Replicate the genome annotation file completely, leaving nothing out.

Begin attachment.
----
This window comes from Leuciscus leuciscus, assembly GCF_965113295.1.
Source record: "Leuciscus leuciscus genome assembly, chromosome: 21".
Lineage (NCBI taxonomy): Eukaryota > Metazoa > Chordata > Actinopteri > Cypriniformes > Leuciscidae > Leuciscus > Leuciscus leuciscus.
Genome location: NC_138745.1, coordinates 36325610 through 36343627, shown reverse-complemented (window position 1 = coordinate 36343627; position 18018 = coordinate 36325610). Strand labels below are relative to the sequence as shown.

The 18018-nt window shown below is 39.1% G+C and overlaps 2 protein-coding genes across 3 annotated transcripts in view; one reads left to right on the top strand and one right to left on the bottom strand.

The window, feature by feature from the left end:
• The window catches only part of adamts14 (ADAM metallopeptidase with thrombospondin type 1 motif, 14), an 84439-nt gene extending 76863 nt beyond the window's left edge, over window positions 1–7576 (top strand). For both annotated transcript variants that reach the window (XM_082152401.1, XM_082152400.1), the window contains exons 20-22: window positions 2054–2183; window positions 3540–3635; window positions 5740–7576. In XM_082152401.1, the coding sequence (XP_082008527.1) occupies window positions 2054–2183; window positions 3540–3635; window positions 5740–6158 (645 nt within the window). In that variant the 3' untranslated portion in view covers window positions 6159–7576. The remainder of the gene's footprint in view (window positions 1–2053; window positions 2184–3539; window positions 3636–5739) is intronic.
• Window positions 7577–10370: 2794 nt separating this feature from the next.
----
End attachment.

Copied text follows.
This window comes from Leuciscus leuciscus, assembly GCF_965113295.1.
Source record: "Leuciscus leuciscus genome assembly, chromosome: 21".
Lineage (NCBI taxonomy): Eukaryota > Metazoa > Chordata > Actinopteri > Cypriniformes > Leuciscidae > Leuciscus > Leuciscus leuciscus.
Genome location: NC_138745.1, coordinates 36325610 through 36343627, shown reverse-complemented (window position 1 = coordinate 36343627; position 18018 = coordinate 36325610). Strand labels below are relative to the sequence as shown.

The 18018-nt window shown below is 39.1% G+C and overlaps 2 protein-coding genes across 3 annotated transcripts in view; one reads left to right on the top strand and one right to left on the bottom strand.

The window, feature by feature from the left end:
• The window catches only part of adamts14 (ADAM metallopeptidase with thrombospondin type 1 motif, 14), an 84439-nt gene extending 76863 nt beyond the window's left edge, over window positions 1–7576 (top strand). For both annotated transcript variants that reach the window (XM_082152401.1, XM_082152400.1), the window contains exons 20-22: window positions 2054–2183; window positions 3540–3635; window positions 5740–7576. In XM_082152401.1, the coding sequence (XP_082008527.1) occupies window positions 2054–2183; window positions 3540–3635; window positions 5740–6158 (645 nt within the window). In that variant the 3' untranslated portion in view covers window positions 6159–7576. The remainder of the gene's footprint in view (window positions 1–2053; window positions 2184–3539; window positions 3636–5739) is intronic.
• Window positions 7577–10370: 2794 nt separating this feature from the next.